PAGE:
Ireland“The topic has been back in the news again in recent weeks because of the dissemination of a paper by Shaen Corbet and Charles Larkin, which claims to show that an ICL could not work in Ireland …” (more)

[Aedín Doris, Darragh Flannery and Kevin Denny, The Irish Economy, 24 May]

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Post-Brexit, We Must Resist Turning Education into a Mechanism to Attract Corporations

Posted in Governance and administration on May 22nd, 2017 by steve

Ireland“As talk turns to leadership races, possible elections and the coronation of a new Taoiseach, one peripheral issue is becoming linked to another, more central issue. Higher education funding – a debate that was around long before the word ‘Brexit’ even existed – is now inextricably linked to what Ireland will look like once the UK leaves the EU …” (more)

[University Times, 21 May]

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Failure to invest properly in higher education will damage our future economic prosperity

Posted in Governance and administration on May 22nd, 2017 by steve

Ireland“An unwillingness by Ireland’s current parliamentary structures to take difficult decisions is demonstrated by the Government’s latest proposal to plug the higher education funding gap with a 40% increase in the levy paid by employers to the National Training Fund (NTF) …” (more)

[Danny McCoy, Independent, 22 May]

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Income-Contingent Loans Would be a Risky Course of Action for Ireland

Posted in Governance and administration on May 19th, 2017 by steve

Ireland“The work done by Peter Cassells and his team, supported by Dr Aedín Doris of Maynooth University and Prof Bruce Chapman of the Australian National University, did an excellent job of highlighting the challenges facing higher education. The sector is in crisis due to several years of budget cuts and asset sweating …” (more)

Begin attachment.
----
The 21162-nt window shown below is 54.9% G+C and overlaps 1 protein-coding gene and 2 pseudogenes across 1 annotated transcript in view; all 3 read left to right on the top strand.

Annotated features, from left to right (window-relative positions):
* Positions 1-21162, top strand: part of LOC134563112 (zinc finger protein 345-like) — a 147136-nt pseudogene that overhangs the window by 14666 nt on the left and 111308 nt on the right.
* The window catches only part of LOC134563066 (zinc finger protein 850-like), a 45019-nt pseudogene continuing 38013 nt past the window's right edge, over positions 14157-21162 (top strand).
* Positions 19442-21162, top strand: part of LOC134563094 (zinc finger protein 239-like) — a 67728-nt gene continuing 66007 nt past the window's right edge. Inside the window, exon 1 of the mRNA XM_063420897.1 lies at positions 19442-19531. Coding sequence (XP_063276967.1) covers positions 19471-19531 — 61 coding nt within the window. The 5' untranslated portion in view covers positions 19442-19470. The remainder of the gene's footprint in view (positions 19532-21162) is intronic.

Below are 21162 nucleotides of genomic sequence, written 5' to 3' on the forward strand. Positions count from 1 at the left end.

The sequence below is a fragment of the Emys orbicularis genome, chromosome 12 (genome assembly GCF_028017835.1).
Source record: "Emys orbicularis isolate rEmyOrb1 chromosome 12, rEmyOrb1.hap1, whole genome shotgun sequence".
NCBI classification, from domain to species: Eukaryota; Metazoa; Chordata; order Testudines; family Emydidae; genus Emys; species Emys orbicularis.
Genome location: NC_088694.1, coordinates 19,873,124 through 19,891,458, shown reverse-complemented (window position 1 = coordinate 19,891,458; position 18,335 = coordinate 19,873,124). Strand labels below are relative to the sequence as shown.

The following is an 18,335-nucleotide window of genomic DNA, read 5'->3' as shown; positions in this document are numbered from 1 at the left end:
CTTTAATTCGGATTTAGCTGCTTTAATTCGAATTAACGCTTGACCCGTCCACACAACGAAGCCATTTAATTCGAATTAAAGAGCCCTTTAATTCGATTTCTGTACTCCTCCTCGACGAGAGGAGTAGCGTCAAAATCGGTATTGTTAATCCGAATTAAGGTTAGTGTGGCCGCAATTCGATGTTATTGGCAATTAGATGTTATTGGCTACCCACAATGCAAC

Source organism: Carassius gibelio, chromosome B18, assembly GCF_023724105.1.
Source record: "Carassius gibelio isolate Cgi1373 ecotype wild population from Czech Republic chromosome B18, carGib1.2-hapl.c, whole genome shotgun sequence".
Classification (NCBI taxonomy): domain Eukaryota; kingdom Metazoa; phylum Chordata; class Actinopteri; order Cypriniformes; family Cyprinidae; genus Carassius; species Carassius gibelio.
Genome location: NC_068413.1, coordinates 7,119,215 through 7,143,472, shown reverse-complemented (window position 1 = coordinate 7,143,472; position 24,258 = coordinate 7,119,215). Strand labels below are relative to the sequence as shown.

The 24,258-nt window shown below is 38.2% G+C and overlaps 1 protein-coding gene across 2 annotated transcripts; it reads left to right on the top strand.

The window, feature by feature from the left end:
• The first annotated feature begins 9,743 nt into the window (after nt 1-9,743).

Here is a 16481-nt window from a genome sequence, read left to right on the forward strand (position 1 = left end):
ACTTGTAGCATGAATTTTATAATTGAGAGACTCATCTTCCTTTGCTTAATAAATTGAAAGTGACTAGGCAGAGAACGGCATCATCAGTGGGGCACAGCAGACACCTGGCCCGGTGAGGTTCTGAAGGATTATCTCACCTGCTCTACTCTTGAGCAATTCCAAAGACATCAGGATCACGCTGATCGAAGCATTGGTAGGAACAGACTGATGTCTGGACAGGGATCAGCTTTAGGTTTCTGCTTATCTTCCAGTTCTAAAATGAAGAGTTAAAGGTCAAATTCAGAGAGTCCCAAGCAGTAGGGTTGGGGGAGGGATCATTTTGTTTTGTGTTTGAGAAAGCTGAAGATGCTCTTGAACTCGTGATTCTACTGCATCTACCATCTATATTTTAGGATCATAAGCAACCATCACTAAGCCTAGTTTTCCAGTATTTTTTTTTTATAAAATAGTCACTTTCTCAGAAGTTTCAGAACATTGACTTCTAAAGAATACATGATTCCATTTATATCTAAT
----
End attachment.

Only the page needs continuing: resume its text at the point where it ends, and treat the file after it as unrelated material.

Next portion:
[Charles Larkin, University Times, 19 May]

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Universities resisted declaring tens of millions in assets

Posted in Governance and administration, Legal issues on May 16th, 2017 by steve

Ireland“Several universities have tens of millions of euro in private trusts and foundations which they have resisted declaring in their accounts, despite pressure from regulators and the Government. Audits into third-level institutions have also revealed a range of governance issues, such as significant additional payments to staff members and widespread non-compliance with procurement rules …” (more)

[Carl O’Brien, Irish Times, 16 May]

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10 things more important than essay mills

Posted in Governance and administration, Legal issues on May 15th, 2017 by steve

Ireland“The Irish government, via Minister Bruton, is to ‘clamp down’ on essay mills. That trying, in effect, to outlaw d’internet is doomed to failure is indicative of how little sensible focus is exerted on real challenges facing the higher education sector. Here are ten things that are more deserving than essay mills of ministerial press releases, actions, legislation, appearances on morning radio …” (more)

[Brian M Lucey, 15 May]

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Third-level education and loans system

Posted in Fees, access and admissions on May 13th, 2017 by steve

Ireland“A chara, – Under the proposed income-contingent student loan scheme, graduates would take on a debt roughly equal to the size of a 10% deposit on the national average price of a house in Ireland …” (more)

[Letters, Irish Times, 13 May]

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Third Level Funding: Improving Access

Posted in Fees, access and admissions on May 12th, 2017 by steve